Spies recruited me then ‘threw me to the wolves’ – terrorism convict
A convicted terrorist suspect who aided the Brussels bombers has claimed that he was recruited and groomed by UK spies before being thrown “to the wolves” once he was no longer deemed useful.
Zakaria Boufassil, who was sentenced to three years in jail on Monday after being convicted of aiding terrorism, had handed £3,000 to a jihadist named Mohammed Abrini in the city of Birmingham in July of 2015, just months before Abrini was involved in the 2016 Brussels bombing.
Moroccan-born Abrini became known as ‘the man in the hat’ after being spotted on CCTV in the Belgian capital ahead of the suicide bombings that killed 32 civilians. Abrini was also connected with the 2015 Paris attacks.
Boufassil claims that he was groomed by MI5 – Britain’s internal security agency – starting six weeks after Abrini was arrested in April of 2016, when Boufassil was approached and befriended by spies, who allegedly bought him cigarettes, clothes, and a phone, and also gave him £3,000.
He was later arrested upon returning from a Moroccan holiday that he claimed to have paid for with the MI5 money.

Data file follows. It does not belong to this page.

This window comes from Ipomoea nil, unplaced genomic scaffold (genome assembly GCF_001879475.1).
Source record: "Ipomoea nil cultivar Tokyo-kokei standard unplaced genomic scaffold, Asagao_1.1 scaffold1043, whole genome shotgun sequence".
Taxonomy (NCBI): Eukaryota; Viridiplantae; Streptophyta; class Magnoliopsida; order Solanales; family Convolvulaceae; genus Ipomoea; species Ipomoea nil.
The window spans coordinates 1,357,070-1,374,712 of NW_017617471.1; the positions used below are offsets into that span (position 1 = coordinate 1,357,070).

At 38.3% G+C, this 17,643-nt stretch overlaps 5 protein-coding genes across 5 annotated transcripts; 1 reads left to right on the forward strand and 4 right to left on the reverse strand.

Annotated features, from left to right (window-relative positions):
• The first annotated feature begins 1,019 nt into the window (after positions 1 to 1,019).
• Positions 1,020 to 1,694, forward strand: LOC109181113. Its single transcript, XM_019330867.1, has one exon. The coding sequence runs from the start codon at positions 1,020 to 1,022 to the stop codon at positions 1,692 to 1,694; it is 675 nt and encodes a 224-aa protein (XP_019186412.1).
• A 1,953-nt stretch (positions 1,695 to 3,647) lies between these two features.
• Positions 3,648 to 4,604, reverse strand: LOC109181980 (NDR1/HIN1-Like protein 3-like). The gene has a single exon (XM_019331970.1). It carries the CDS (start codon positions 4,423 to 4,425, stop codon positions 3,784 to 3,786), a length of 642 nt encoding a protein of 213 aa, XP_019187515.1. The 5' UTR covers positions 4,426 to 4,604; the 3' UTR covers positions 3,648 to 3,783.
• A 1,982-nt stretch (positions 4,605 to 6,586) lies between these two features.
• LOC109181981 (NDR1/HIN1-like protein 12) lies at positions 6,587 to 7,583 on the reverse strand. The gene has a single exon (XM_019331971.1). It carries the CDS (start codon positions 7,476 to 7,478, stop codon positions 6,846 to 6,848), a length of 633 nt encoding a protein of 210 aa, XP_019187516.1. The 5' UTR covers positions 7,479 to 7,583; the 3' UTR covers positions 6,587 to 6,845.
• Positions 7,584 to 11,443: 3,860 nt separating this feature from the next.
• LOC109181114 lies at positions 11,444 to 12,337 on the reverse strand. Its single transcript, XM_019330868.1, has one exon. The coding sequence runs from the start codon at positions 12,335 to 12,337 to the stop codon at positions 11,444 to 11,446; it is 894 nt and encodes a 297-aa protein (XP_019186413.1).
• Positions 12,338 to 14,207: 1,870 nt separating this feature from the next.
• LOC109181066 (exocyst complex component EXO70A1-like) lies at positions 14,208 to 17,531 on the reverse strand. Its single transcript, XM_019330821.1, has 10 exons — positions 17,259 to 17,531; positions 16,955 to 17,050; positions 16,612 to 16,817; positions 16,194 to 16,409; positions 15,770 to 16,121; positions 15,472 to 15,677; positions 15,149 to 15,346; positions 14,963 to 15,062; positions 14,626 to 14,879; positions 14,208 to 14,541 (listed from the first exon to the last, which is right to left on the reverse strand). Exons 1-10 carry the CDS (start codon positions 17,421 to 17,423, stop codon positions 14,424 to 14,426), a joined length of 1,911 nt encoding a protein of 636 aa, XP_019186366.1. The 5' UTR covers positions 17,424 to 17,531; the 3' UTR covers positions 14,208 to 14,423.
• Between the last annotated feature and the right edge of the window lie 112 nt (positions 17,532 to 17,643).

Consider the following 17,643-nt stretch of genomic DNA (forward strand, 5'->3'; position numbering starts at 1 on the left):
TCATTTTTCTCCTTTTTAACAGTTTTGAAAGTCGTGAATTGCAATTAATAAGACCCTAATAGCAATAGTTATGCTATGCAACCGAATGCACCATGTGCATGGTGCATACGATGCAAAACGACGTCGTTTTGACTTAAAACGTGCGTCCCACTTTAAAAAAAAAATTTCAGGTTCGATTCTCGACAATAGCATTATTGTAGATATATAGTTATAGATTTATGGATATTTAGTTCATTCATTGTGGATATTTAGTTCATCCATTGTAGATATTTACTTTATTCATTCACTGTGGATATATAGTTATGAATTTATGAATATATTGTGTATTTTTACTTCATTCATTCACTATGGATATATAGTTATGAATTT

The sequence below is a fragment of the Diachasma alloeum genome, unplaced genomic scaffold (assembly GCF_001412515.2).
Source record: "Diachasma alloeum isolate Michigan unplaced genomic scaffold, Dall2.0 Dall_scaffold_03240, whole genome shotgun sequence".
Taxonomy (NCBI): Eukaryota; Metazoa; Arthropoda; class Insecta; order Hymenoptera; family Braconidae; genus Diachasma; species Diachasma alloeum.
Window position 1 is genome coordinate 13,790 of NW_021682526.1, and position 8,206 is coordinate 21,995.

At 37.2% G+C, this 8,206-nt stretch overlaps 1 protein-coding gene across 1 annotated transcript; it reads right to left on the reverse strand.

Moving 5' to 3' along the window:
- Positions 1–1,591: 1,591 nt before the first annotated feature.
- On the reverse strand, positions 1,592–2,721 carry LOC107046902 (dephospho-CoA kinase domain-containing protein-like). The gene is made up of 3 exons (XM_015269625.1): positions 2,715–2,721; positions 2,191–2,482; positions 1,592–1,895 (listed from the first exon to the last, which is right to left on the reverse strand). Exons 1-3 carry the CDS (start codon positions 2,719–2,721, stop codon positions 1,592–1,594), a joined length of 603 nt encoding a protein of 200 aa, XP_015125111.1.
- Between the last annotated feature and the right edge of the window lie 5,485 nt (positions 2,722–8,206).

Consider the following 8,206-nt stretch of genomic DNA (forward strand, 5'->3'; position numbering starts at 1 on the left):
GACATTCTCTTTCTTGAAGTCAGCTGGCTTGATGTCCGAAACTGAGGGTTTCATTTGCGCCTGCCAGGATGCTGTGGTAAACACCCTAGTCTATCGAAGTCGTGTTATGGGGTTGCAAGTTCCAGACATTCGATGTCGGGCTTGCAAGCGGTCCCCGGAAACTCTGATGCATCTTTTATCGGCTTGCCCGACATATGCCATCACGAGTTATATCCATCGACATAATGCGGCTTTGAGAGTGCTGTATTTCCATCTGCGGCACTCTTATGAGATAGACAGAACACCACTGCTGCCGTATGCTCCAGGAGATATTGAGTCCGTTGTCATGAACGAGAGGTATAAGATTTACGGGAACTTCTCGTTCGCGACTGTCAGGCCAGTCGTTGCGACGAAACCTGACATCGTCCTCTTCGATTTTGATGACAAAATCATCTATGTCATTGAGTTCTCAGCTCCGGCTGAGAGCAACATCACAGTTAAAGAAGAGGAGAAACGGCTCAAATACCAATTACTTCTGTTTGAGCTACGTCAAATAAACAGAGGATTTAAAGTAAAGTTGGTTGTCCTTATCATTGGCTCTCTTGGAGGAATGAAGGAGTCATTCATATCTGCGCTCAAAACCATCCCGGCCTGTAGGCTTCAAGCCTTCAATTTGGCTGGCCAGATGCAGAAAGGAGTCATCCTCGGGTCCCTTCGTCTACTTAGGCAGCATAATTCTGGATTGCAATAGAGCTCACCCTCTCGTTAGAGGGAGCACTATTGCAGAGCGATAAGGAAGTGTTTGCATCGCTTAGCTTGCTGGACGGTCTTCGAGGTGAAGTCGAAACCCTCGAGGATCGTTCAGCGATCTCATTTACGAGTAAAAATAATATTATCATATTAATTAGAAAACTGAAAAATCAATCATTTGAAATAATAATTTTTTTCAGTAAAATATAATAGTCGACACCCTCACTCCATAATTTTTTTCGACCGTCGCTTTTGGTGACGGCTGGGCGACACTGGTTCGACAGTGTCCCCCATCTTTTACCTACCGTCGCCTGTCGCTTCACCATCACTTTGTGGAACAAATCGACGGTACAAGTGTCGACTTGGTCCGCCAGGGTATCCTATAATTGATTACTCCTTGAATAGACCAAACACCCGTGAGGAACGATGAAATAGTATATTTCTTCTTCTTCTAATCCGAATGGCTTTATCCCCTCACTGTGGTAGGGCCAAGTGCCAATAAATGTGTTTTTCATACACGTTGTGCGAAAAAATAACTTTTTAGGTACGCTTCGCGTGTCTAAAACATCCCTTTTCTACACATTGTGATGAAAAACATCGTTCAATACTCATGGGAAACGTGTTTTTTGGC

Despite vain attempts by prosecutors to keep his claim from being reported, the Guardian reported on Monday that his barrister said, “in Zakaria’s eyes, he feels he was effectively picked up by MI5 and was pumped and dumped.
“He found himself approached by the security service and he was reluctant at first, then more gradually, he told them what he knew about Abrini and the meeting in the park,” Dorian Lovell-Park QC argued in court.
“He was told by MI5 he wasn’t in any trouble and was told they were interested in signing him up or having him on their books.
“He feels he ceased to be of any use to them and he was effectively thrown to the wolves,” Boufassil’s lawyer said.
The prosecution has refused to confirm or deny the defendant’s claims, as is standard MI5 procedure.
Boufassil was convicted along with another man, Mohammed Ali Ahmed, who was given eight years for the same offences.